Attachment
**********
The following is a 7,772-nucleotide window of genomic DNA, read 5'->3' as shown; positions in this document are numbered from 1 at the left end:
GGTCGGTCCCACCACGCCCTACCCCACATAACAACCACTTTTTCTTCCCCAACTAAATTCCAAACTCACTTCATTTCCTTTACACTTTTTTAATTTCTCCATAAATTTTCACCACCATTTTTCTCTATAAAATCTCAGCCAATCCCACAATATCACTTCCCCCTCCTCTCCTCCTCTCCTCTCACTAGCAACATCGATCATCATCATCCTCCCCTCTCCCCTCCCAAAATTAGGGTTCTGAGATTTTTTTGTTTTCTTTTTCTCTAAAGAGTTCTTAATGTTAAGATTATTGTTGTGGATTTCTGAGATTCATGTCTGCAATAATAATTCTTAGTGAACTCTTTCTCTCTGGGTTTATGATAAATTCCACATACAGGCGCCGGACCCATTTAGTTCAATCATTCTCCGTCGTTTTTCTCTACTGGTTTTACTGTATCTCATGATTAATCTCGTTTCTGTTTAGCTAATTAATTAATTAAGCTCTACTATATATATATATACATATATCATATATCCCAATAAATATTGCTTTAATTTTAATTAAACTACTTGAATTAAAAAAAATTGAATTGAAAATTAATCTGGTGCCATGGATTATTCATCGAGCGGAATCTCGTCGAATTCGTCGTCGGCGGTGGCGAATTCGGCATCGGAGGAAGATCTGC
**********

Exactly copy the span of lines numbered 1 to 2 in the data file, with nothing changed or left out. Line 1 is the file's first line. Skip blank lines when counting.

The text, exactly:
The following is a 7,772-nucleotide window of genomic DNA, read 5'->3' as shown; positions in this document are numbered from 1 at the left end:
GGTCGGTCCCACCACGCCCTACCCCACATAACAACCACTTTTTCTTCCCCAACTAAATTCCAAACTCACTTCATTTCCTTTACACTTTTTTAATTTCTCCATAAATTTTCACCACCATTTTTCTCTATAAAATCTCAGCCAATCCCACAATATCACTTCCCCCTCCTCTCCTCCTCTCCTCTCACTAGCAACATCGATCATCATCATCCTCCCCTCTCCCCTCCCAAAATTAGGGTTCTGAGATTTTTTTGTTTTCTTTTTCTCTAAAGAGTTCTTAATGTTAAGATTATTGTTGTGGATTTCTGAGATTCATGTCTGCAATAATAATTCTTAGTGAACTCTTTCTCTCTGGGTTTATGATAAATTCCACATACAGGCGCCGGACCCATTTAGTTCAATCATTCTCCGTCGTTTTTCTCTACTGGTTTTACTGTATCTCATGATTAATCTCGTTTCTGTTTAGCTAATTAATTAATTAAGCTCTACTATATATATATATACATATATCATATATCCCAATAAATATTGCTTTAATTTTAATTAAACTACTTGAATTAAAAAAAATTGAATTGAAAATTAATCTGGTGCCATGGATTATTCATCGAGCGGAATCTCGTCGAATTCGTCGTCGGCGGTGGCGAATTCGGCATCGGAGGAAGATCTGC